Cyclingnews TV   News  Tech   Features   Road   MTB   BMX   Cyclo-cross   Track    Photos    Fitness    Letters   Search   Forum  

Recently on

Bayern Rundfahrt
Photo ©: Schaaf

Letters to Cyclingnews - February 27, 2009

Here's your chance to get more involved with Cyclingnews. Comments and criticism on current stories, races, coverage and anything cycling related are welcomed, even pictures if you wish. Letters should be brief (less than 300 words), with the sender clearly identified. They may be edited for space and clarity; please stick to one topic per letter. We will normally include your name and place of residence, but not your email address unless you specify in the message.

Please email your correspondence to

Kimmage and Armstrong
Armstrong drops Catlin
Michael Rogers
Frederiek Nolf
French suspend Schumacher for two years
Valverde's case
Frank but still wrong
VDB's Frankness
Aero rules
Alpe d'Huez of America
Rock, Radio & Astana
Drug use in baseball and cycling
Harry Hill: Olympic Bronze Medalist 1936
TOC Clowns
No radio

Kimmage and Armstrong

Being from Ireland I'm feeling quite embarrassed and annoyed by Paul Kimmage's comments before the Tour of California. When are people like Kimmage and others going to give cycling a chance to stand up on its own legs again? Here we have a man who has returned to the sport to promote cancer awareness pretty much free of charge and by doing so to help silence his critics has even requested all his test results be posted on his site. The most tested athlete by all accounts, and still Kimmage is on this man's back all the time.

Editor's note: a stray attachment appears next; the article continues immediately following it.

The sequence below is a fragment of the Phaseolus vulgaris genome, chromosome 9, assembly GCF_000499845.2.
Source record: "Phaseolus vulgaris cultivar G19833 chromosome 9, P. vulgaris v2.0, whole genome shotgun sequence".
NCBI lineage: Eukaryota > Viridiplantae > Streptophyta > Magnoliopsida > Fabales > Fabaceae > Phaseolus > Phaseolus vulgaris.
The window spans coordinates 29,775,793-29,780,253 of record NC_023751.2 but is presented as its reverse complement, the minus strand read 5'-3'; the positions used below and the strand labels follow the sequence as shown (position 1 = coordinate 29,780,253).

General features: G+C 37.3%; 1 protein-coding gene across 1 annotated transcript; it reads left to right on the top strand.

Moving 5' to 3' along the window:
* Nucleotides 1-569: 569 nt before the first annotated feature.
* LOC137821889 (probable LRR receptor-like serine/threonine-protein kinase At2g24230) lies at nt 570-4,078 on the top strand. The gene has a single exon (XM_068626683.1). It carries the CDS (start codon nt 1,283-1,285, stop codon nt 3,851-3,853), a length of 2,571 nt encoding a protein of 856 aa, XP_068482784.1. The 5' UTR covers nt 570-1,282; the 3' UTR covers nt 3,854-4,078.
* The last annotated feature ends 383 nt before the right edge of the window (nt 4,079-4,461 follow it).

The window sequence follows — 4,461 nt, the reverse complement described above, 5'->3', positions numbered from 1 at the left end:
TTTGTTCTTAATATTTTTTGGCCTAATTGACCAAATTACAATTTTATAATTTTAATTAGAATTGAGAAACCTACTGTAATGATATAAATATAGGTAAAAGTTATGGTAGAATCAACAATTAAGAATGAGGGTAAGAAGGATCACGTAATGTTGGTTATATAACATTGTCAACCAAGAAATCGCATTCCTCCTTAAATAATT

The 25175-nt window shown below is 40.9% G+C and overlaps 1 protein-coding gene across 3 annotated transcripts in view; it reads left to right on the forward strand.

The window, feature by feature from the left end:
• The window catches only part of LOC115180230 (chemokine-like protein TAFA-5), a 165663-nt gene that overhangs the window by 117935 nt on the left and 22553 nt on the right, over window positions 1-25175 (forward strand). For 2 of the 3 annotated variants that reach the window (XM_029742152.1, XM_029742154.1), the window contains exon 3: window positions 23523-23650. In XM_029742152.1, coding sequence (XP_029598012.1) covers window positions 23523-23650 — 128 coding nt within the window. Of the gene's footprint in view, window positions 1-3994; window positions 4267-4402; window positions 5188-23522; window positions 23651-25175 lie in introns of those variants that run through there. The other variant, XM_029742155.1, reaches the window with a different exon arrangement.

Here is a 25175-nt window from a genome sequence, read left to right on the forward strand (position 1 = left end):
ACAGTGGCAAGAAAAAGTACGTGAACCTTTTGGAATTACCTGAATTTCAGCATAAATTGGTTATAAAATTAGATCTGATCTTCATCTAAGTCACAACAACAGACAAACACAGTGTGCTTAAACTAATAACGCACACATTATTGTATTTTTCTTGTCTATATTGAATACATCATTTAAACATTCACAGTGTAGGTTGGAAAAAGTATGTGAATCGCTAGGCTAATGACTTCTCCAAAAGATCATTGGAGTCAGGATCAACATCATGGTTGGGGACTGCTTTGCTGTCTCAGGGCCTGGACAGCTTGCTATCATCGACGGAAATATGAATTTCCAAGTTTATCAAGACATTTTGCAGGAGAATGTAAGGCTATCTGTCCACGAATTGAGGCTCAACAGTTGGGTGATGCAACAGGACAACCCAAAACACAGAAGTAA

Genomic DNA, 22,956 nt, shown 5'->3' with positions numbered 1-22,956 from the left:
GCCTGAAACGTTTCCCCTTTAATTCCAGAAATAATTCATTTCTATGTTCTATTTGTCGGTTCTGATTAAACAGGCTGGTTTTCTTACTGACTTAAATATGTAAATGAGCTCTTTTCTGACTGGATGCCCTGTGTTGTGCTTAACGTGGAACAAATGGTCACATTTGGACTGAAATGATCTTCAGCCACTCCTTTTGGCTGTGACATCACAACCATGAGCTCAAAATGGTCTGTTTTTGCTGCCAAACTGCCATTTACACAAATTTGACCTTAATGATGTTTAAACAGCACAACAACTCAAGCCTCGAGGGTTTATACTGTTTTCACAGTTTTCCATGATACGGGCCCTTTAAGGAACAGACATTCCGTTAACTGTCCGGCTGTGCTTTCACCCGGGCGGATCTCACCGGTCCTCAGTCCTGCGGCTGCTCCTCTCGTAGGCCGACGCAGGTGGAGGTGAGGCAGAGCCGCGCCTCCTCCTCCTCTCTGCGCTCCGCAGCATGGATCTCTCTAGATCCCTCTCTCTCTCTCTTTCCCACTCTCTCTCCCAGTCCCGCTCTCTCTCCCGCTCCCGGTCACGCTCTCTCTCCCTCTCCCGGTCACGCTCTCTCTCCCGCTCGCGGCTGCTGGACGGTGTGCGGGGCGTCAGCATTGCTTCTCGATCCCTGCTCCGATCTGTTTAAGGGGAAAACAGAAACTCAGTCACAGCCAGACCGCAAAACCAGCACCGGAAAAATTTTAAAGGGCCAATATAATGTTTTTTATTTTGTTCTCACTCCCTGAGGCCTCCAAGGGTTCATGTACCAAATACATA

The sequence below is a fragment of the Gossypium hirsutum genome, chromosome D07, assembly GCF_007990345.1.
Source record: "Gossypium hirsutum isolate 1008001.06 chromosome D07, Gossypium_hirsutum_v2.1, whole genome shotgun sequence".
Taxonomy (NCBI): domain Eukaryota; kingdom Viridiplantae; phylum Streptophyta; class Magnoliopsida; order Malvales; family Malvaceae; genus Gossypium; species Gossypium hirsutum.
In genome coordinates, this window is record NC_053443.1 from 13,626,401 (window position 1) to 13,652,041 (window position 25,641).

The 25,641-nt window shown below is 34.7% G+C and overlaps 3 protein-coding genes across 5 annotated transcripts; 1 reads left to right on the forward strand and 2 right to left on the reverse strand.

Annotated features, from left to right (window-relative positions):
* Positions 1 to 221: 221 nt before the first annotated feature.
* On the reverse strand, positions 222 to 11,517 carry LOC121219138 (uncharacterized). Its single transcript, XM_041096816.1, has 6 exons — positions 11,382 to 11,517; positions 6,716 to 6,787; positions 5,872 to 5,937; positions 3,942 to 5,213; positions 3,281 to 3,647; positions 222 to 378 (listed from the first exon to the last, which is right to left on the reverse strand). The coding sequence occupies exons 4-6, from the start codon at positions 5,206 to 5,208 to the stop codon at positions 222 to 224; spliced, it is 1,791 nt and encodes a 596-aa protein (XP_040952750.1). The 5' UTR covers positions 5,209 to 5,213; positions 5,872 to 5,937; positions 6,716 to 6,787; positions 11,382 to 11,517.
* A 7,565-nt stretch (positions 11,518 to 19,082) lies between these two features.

Would it be not more in line to write the odd time about the amount of work Pat McQuaid and the UCI are doing to try and combat this And why? Because good news just doesn't sell newspapers and raise journalists' profiles. Everyone knows cycling has been riddled with performance enhancers but is it just not comprehensible to journalists that maybe the message is actually getting across to some people or is it that cycling is just an impossible sport unless you are doped to the eye balls. Everyone is aware of the cyclists on the Operacion Puerto list but what happened to the other supposed athletes that were on the list? Why isn't Kimmage and co giving the same effort to find who these guys are?